Pandora is launching a new paid streaming service that includes the ability to search for music by track or album, a feature that could help it go toe-to-toe with competitors like Spotify and Apple Music.
The service, called Pandora Premium, will cost $9.99 per month and is launching in the coming weeks. Some users will be invited to a free trial starting March 15.
Pandora was previously based around music "stations" built around particular artists or albums. A $4.99/month option let users skip ads, jump to the next song, replay tracks, and download stations for offline listening. But until now, Pandora had not offered an option to search for particular music on demand, like you can with Spotify or Apple Music.
With competitors like Apple, Spotify, Amazon and Google all offering similarly priced streaming music services, it's getting harder and harder for newcomers to differentiate their services. Pandora is banking on its music analysis program, the Music Genome Project, to offer listeners something unique. The company is promoting features like an enhanced search engine and playlists that automatically populate based on your listening habits as standout features. Users can, for example, start a playlist with just a couple of songs and then tap an "Add Similar Songs" button to fill out the rest of the list. Pandora also claims that its search engine is capable of surfacing more accurate results that get smarter over time.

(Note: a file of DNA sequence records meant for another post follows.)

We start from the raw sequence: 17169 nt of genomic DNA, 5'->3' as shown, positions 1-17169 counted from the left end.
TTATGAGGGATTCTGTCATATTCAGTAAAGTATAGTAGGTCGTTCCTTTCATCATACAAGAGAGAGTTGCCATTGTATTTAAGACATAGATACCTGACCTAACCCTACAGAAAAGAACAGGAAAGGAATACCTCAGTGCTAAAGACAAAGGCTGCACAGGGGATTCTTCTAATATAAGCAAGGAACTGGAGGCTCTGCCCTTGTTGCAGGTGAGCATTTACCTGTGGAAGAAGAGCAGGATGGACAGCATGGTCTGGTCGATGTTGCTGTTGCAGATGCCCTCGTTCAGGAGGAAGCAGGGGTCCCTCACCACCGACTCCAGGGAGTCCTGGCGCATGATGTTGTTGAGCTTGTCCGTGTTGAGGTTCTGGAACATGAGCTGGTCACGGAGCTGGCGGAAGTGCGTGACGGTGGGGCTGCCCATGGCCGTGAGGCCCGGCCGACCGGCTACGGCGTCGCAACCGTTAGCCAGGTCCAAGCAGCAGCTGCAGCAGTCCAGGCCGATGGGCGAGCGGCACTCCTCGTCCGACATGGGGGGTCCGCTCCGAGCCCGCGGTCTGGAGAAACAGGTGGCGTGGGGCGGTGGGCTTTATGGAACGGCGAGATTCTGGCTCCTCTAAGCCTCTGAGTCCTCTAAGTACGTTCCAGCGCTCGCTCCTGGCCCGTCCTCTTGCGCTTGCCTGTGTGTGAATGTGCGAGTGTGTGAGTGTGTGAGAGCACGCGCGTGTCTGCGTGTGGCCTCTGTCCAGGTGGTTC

Other services, like Spotify, rely more heavily on human-curated playlists based on mood and genre.
Pandora's new Premium tier includes a playlist that consists of every song you've ever "thumbs-upped" on one of Pandora's radio stations. As is the case with competing services like Spotify, users will be able to download albums and playlists to continue listening without an Internet connection.
The announcement comes as the music streaming space is becoming more competitive, with companies like Spotify, Apple, and Amazon vying for new memberships. Spotify has launched new features aimed at improving curation over the past year, such as Daily Mix, a series of playlists that includes favorite songs and new tracks based on a user's tastes, and Release Radar, which compiles new songs from a listener's favorite artists. Apple, meanwhile, is focusing on offering exclusive content from popular artists like Drake to lure in users. Amazon also launched a new streaming music service in October that only costs $7.99 for Prime subscribers, a discount off the common $9.99 price